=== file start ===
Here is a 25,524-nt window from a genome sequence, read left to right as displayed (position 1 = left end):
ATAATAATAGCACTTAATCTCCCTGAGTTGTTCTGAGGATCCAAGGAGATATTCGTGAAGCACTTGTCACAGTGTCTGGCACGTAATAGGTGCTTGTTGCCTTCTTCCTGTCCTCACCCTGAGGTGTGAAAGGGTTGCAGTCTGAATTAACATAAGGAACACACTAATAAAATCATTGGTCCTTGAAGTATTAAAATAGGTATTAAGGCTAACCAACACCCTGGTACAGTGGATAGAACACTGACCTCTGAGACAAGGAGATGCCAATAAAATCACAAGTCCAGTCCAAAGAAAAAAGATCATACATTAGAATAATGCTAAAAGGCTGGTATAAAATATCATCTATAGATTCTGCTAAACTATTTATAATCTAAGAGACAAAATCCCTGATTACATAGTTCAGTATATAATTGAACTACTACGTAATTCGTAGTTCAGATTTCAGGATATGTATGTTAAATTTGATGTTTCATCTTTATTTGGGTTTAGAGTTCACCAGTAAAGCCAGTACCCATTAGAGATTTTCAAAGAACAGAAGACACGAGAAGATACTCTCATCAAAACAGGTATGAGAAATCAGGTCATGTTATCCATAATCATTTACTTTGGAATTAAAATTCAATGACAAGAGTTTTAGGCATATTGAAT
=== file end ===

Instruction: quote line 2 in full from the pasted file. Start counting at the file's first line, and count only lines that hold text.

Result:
ATAATAATAGCACTTAATCTCCCTGAGTTGTTCTGAGGATCCAAGGAGATATTCGTGAAGCACTTGTCACAGTGTCTGGCACGTAATAGGTGCTTGTTGCCTTCTTCCTGTCCTCACCCTGAGGTGTGAAAGGGTTGCAGTCTGAATTAACATAAGGAACACACTAATAAAATCATTGGTCCTTGAAGTATTAAAATAGGTATTAAGGCTAACCAACACCCTGGTACAGTGGATAGAACACTGACCTCTGAGACAAGGAGATGCCAATAAAATCACAAGTCCAGTCCAAAGAAAAAAGATCATACATTAGAATAATGCTAAAAGGCTGGTATAAAATATCATCTATAGATTCTGCTAAACTATTTATAATCTAAGAGACAAAATCCCTGATTACATAGTTCAGTATATAATTGAACTACTACGTAATTCGTAGTTCAGATTTCAGGATATGTATGTTAAATTTGATGTTTCATCTTTATTTGGGTTTAGAGTTCACCAGTAAAGCCAGTACCCATTAGAGATTTTCAAAGAACAGAAGACACGAGAAGATACTCTCATCAAAACAGGTATGAGAAATCAGGTCATGTTATCCATAATCATTTACTTTGGAATTAAAATTCAATGACAAGAGTTTTAGGCATATTGAAT